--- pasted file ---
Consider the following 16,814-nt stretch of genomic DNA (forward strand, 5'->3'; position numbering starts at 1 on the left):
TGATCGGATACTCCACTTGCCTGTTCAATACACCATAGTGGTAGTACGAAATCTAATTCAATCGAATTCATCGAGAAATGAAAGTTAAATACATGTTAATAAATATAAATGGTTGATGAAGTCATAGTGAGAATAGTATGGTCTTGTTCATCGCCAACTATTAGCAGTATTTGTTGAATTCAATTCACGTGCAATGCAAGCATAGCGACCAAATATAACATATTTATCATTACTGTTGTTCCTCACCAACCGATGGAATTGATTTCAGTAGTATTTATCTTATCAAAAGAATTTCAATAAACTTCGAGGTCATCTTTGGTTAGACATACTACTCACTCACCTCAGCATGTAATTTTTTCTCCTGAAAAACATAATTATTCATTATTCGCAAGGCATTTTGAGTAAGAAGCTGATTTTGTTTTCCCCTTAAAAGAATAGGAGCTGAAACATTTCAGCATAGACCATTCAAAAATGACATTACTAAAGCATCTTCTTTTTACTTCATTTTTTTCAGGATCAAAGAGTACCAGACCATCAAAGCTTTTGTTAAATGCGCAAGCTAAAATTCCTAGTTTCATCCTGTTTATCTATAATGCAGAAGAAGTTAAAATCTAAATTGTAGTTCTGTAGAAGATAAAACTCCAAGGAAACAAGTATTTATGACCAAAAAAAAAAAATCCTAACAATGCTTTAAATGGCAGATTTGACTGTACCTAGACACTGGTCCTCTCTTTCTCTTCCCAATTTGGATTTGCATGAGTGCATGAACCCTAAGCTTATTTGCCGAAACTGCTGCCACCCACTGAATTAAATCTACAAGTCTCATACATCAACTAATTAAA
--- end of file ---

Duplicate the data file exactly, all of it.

Consider the following 16,814-nt stretch of genomic DNA (forward strand, 5'->3'; position numbering starts at 1 on the left):
TGATCGGATACTCCACTTGCCTGTTCAATACACCATAGTGGTAGTACGAAATCTAATTCAATCGAATTCATCGAGAAATGAAAGTTAAATACATGTTAATAAATATAAATGGTTGATGAAGTCATAGTGAGAATAGTATGGTCTTGTTCATCGCCAACTATTAGCAGTATTTGTTGAATTCAATTCACGTGCAATGCAAGCATAGCGACCAAATATAACATATTTATCATTACTGTTGTTCCTCACCAACCGATGGAATTGATTTCAGTAGTATTTATCTTATCAAAAGAATTTCAATAAACTTCGAGGTCATCTTTGGTTAGACATACTACTCACTCACCTCAGCATGTAATTTTTTCTCCTGAAAAACATAATTATTCATTATTCGCAAGGCATTTTGAGTAAGAAGCTGATTTTGTTTTCCCCTTAAAAGAATAGGAGCTGAAACATTTCAGCATAGACCATTCAAAAATGACATTACTAAAGCATCTTCTTTTTACTTCATTTTTTTCAGGATCAAAGAGTACCAGACCATCAAAGCTTTTGTTAAATGCGCAAGCTAAAATTCCTAGTTTCATCCTGTTTATCTATAATGCAGAAGAAGTTAAAATCTAAATTGTAGTTCTGTAGAAGATAAAACTCCAAGGAAACAAGTATTTATGACCAAAAAAAAAAAATCCTAACAATGCTTTAAATGGCAGATTTGACTGTACCTAGACACTGGTCCTCTCTTTCTCTTCCCAATTTGGATTTGCATGAGTGCATGAACCCTAAGCTTATTTGCCGAAACTGCTGCCACCCACTGAATTAAATCTACAAGTCTCATACATCAACTAATTAAA